Now, I could point to the total and utter hypocrisy of being chaste in the Catholic church, but that example has been used time and time again. I find a particular statement by Sister Helena Burns, F.S.P., and "Theology of the Body" speaker, quite interesting. In the film she says there can be "lots of sex with no intimacy and lots of intimacy with no sex." In other words, in terms of same-sex attraction -- the film's phrase de jour replacing sexual orientation -- we as a society, especially the homosexual community, confuse intimacy with sex. According to Sister Helena, we gays can be intimate with one another without having sex. Isn't her statement the equivalent of taking weight loss advice from Fat Albert? I mean no disrespect to Sister Helena, or Fat Albert, but I don't think a nun is exactly the go-to person on embracing one's biology.
Sister Helena and Father John deny basic biological impulses, they choose to be chaste as their example, their way of living with God. It is part and parcel to their faith. Good for them. They are willfully giving up sex, not their assumed heterosexuality. They infer in The Third Way, because priests and nuns do it, homosexuals can too. In other words, gays need to marry God, not one another.
So why isn't the same being asked of all heterosexuals? Shouldn't homosexuals and heterosexuals be held to the same standards in the eyes of the church? In the eyes of God? We should all be chaste like Father John and Sister Helena.
Um, I don't think that's a reality either.
Here's the deal, pay close attention, I want to be clear: Homosexuality is not about sex! Sex is the opportunity to be intimate with the person one loves, gay or straight. Is sex abused by some? Yes, by both heteros and homos. But again, isn't taking advice from the Catholic church about sex and abuse the whole weight loss-Fat Albert thing all over again?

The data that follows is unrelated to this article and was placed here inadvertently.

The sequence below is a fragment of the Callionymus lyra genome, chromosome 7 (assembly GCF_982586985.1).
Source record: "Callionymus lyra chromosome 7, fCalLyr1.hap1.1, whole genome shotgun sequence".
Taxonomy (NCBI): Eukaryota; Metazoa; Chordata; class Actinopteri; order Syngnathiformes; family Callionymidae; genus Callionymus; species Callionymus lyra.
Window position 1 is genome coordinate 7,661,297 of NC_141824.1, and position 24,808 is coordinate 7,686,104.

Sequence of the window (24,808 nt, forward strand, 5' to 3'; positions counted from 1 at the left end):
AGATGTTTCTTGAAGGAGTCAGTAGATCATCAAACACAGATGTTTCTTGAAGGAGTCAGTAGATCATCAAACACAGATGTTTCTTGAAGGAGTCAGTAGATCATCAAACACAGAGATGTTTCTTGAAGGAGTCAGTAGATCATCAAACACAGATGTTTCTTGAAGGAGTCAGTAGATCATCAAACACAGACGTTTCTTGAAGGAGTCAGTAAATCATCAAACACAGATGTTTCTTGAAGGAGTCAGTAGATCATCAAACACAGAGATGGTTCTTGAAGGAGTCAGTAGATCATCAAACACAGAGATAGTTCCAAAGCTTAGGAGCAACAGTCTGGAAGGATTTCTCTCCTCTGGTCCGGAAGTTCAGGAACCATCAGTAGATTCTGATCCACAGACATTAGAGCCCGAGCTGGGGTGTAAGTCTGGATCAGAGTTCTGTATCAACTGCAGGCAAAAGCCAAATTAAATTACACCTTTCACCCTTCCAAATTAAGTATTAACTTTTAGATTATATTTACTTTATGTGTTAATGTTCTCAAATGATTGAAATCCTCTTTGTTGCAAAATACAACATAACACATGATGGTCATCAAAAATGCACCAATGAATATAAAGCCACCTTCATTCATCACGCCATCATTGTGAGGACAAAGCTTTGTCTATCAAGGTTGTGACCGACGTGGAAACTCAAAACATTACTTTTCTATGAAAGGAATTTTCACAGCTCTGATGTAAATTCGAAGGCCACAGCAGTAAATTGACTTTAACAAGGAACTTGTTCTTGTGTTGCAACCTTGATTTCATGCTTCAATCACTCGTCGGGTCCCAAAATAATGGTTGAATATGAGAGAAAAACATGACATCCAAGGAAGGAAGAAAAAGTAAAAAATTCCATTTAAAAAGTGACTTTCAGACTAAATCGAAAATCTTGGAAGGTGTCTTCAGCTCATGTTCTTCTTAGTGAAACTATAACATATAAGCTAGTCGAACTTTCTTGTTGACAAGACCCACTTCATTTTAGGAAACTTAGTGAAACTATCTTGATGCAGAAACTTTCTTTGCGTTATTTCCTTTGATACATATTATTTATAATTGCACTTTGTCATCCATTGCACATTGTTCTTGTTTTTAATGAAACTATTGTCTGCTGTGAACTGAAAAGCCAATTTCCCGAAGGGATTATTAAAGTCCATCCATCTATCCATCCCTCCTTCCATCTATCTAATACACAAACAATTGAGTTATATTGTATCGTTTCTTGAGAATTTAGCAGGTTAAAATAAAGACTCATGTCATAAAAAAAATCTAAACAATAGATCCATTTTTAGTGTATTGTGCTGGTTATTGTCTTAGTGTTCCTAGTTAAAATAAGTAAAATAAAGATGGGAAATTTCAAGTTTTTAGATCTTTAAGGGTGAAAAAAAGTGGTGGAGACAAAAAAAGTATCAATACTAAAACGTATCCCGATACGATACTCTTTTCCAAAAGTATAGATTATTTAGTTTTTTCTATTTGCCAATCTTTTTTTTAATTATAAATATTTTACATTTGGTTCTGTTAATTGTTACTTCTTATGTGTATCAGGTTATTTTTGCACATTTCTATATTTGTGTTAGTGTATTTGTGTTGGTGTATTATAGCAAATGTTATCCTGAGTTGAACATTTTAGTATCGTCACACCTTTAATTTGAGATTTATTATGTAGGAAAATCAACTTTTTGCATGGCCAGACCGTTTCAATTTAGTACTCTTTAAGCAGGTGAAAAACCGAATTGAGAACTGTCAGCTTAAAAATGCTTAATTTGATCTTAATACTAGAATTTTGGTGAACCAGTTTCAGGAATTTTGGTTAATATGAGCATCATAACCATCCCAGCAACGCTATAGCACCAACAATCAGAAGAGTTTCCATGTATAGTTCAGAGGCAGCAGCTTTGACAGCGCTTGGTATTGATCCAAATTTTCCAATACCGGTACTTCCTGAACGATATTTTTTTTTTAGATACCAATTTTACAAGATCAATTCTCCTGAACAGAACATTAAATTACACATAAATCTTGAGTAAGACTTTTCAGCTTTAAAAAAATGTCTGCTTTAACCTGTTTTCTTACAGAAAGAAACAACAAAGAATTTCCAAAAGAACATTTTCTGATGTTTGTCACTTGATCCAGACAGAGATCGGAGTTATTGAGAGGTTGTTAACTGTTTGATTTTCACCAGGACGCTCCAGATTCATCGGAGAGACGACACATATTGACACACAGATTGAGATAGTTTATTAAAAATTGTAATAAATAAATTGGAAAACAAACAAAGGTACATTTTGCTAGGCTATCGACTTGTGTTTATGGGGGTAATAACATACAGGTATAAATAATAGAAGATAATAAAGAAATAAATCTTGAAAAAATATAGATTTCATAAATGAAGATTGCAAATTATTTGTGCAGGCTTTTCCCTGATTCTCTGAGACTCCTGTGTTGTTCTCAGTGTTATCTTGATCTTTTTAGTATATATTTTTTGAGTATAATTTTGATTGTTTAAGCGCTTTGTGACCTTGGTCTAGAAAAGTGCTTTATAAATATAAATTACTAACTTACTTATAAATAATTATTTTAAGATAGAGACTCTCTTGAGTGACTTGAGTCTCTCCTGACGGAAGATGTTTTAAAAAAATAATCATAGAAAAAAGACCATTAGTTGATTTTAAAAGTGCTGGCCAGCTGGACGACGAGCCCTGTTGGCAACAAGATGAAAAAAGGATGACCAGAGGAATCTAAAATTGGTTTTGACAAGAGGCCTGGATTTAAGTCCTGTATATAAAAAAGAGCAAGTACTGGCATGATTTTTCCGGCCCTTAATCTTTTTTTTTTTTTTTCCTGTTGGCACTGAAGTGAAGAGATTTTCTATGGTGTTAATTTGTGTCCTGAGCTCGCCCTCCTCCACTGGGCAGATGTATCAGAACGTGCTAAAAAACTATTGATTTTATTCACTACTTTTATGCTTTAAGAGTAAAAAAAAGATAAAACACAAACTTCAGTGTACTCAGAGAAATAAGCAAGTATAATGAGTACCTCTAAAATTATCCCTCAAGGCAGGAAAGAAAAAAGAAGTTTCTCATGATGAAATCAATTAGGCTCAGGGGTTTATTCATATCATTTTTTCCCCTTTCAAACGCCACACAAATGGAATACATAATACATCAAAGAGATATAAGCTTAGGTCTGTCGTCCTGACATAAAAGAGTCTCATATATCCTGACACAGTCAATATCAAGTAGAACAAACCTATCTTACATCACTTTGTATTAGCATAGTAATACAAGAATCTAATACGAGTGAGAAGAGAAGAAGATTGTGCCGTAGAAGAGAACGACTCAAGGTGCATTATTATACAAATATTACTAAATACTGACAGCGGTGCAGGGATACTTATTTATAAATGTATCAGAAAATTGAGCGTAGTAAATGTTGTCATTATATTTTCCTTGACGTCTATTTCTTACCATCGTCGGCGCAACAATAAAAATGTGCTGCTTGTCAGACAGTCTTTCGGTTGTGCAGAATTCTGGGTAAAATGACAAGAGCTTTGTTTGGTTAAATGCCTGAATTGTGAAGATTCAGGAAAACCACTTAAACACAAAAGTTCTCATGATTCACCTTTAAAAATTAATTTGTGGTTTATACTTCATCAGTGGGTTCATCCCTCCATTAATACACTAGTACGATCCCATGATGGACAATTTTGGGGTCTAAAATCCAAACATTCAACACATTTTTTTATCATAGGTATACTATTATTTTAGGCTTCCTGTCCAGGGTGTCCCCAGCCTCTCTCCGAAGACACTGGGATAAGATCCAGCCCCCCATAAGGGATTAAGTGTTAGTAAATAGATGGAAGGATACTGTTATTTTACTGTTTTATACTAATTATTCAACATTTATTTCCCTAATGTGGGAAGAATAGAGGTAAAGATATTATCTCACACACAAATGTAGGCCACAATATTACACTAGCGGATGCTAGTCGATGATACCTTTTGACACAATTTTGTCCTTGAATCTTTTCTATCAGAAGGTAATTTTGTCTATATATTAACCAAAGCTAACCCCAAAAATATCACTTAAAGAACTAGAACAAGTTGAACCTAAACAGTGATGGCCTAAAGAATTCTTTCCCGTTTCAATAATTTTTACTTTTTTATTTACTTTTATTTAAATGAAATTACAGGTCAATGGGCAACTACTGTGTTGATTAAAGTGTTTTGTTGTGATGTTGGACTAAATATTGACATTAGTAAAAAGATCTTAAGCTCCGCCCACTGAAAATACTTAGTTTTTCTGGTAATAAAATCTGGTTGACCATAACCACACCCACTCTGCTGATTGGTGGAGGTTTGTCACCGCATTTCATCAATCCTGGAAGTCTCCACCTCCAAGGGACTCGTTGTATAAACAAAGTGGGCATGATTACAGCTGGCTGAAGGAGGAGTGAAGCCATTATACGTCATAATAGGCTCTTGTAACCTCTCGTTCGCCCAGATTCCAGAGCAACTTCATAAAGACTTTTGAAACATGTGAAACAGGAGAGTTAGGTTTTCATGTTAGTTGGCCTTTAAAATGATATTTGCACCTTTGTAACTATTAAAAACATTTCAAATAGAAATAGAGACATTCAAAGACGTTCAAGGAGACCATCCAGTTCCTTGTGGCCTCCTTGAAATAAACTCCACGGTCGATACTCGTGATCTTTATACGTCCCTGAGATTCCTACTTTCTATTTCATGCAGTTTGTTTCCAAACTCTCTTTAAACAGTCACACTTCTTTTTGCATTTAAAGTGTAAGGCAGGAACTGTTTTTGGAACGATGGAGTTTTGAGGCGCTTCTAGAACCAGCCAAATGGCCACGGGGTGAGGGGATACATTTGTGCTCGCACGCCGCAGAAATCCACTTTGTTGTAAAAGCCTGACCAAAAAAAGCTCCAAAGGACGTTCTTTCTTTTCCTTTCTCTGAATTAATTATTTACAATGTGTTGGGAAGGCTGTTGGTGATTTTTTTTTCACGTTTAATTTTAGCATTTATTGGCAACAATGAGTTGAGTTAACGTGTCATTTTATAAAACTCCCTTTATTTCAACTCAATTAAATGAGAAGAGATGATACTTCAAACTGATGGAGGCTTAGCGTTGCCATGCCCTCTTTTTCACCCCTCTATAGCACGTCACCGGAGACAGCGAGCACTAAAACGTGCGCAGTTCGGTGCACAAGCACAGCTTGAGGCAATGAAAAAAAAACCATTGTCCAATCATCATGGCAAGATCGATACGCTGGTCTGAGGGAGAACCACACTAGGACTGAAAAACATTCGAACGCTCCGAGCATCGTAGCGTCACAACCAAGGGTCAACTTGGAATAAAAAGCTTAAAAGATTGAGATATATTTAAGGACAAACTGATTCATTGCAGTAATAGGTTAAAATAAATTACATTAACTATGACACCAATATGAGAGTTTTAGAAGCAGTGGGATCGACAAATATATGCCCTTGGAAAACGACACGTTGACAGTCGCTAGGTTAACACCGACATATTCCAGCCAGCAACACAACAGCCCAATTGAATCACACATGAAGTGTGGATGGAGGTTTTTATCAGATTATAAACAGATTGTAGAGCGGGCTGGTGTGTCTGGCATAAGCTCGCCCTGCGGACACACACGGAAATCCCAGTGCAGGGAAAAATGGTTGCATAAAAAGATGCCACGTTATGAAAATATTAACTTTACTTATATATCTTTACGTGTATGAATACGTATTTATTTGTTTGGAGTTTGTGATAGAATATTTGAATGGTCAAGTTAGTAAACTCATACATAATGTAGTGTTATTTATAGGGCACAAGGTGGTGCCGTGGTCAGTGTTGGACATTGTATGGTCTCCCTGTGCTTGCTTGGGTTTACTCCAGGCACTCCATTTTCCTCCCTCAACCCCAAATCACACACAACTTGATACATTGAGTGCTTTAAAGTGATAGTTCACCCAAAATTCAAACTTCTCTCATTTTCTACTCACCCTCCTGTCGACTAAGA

The manicured message of The Third Way is a misnomer. It appears to be about love. Isn't love supposed to be the guiding principle of the Catholic church? The guiding principle of all religions? As Christians we are followers of Christ. Christ says we must love one another. Yet in The Third Way, it seems, homosexuals are once again being told by the Catholic church that its love -- Christ's love -- comes with conditions. One must deny their biology in order to receive the love.
Even in high definition, with gripping backdrops, the film's narrative peopled with innocents offering witness or just recounting their personal journey coupled with the climb and crescendo of the music, and with cut-a-ways to the cross upon which Christ was crucified high atop a steeple, it's still the same old tired message repackaged. As my grandmother used to say, "They put lipstick on a pig."
Besides, Jesus Christ said nothing about homosexuality.
For additional information and research read 'The Third Way': A Depressing Study in Catholic, Ex-Gay Therapy
Check out more from J. Patrick Redmond at jpatrickredmond.com, Kaylie Jones Books, and follow him at facebook.com/jpatrickredmond